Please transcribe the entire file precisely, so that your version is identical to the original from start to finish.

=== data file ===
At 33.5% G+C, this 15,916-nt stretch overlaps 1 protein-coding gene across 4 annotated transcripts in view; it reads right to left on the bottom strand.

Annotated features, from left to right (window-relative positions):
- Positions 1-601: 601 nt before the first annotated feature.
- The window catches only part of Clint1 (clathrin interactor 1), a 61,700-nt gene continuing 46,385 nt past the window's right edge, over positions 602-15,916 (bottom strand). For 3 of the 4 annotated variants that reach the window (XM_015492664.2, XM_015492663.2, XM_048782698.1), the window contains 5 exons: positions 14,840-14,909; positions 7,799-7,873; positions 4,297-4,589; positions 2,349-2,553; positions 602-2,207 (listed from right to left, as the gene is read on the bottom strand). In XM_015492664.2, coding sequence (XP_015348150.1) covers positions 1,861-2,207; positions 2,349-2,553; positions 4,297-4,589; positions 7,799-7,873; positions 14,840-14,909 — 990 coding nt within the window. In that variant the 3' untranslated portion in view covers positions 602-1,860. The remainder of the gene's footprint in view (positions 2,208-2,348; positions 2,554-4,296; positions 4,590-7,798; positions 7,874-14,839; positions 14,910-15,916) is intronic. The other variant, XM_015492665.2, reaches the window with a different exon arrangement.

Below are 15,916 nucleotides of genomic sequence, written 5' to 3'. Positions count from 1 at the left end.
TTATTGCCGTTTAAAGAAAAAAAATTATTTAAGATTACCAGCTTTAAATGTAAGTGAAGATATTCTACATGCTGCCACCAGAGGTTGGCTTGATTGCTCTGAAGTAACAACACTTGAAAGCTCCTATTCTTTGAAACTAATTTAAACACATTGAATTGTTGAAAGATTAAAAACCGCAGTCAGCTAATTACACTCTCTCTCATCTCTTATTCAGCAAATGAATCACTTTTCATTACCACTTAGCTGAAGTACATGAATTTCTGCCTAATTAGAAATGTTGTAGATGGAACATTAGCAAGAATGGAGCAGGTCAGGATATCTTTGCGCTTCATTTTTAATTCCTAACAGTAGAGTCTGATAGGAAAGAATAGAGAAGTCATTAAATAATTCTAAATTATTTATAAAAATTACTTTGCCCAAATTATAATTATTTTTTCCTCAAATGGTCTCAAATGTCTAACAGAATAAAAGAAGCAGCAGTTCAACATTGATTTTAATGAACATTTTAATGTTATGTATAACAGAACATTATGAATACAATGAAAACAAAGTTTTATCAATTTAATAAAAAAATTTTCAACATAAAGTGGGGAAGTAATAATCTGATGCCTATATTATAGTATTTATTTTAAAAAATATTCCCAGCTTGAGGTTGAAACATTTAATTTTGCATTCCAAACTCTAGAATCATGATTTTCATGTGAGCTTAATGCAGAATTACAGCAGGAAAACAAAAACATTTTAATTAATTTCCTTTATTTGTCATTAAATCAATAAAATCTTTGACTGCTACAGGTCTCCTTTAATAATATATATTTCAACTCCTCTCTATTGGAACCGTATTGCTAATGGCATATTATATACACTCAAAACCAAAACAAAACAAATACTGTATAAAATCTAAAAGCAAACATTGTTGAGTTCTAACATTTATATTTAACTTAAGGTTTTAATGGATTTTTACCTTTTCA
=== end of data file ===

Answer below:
At 33.5% G+C, this 15,916-nt stretch overlaps 1 protein-coding gene across 4 annotated transcripts in view; it reads right to left on the bottom strand.

Annotated features, from left to right (window-relative positions):
- Positions 1-601: 601 nt before the first annotated feature.
- The window catches only part of Clint1 (clathrin interactor 1), a 61,700-nt gene continuing 46,385 nt past the window's right edge, over positions 602-15,916 (bottom strand). For 3 of the 4 annotated variants that reach the window (XM_015492664.2, XM_015492663.2, XM_048782698.1), the window contains 5 exons: positions 14,840-14,909; positions 7,799-7,873; positions 4,297-4,589; positions 2,349-2,553; positions 602-2,207 (listed from right to left, as the gene is read on the bottom strand). In XM_015492664.2, coding sequence (XP_015348150.1) covers positions 1,861-2,207; positions 2,349-2,553; positions 4,297-4,589; positions 7,799-7,873; positions 14,840-14,909 — 990 coding nt within the window. In that variant the 3' untranslated portion in view covers positions 602-1,860. The remainder of the gene's footprint in view (positions 2,208-2,348; positions 2,554-4,296; positions 4,590-7,798; positions 7,874-14,839; positions 14,910-15,916) is intronic. The other variant, XM_015492665.2, reaches the window with a different exon arrangement.

Below are 15,916 nucleotides of genomic sequence, written 5' to 3'. Positions count from 1 at the left end.
TTATTGCCGTTTAAAGAAAAAAAATTATTTAAGATTACCAGCTTTAAATGTAAGTGAAGATATTCTACATGCTGCCACCAGAGGTTGGCTTGATTGCTCTGAAGTAACAACACTTGAAAGCTCCTATTCTTTGAAACTAATTTAAACACATTGAATTGTTGAAAGATTAAAAACCGCAGTCAGCTAATTACACTCTCTCTCATCTCTTATTCAGCAAATGAATCACTTTTCATTACCACTTAGCTGAAGTACATGAATTTCTGCCTAATTAGAAATGTTGTAGATGGAACATTAGCAAGAATGGAGCAGGTCAGGATATCTTTGCGCTTCATTTTTAATTCCTAACAGTAGAGTCTGATAGGAAAGAATAGAGAAGTCATTAAATAATTCTAAATTATTTATAAAAATTACTTTGCCCAAATTATAATTATTTTTTCCTCAAATGGTCTCAAATGTCTAACAGAATAAAAGAAGCAGCAGTTCAACATTGATTTTAATGAACATTTTAATGTTATGTATAACAGAACATTATGAATACAATGAAAACAAAGTTTTATCAATTTAATAAAAAAATTTTCAACATAAAGTGGGGAAGTAATAATCTGATGCCTATATTATAGTATTTATTTTAAAAAATATTCCCAGCTTGAGGTTGAAACATTTAATTTTGCATTCCAAACTCTAGAATCATGATTTTCATGTGAGCTTAATGCAGAATTACAGCAGGAAAACAAAAACATTTTAATTAATTTCCTTTATTTGTCATTAAATCAATAAAATCTTTGACTGCTACAGGTCTCCTTTAATAATATATATTTCAACTCCTCTCTATTGGAACCGTATTGCTAATGGCATATTATATACACTCAAAACCAAAACAAAACAAATACTGTATAAAATCTAAAAGCAAACATTGTTGAGTTCTAACATTTATATTTAACTTAAGGTTTTAATGGATTTTTACCTTTTCA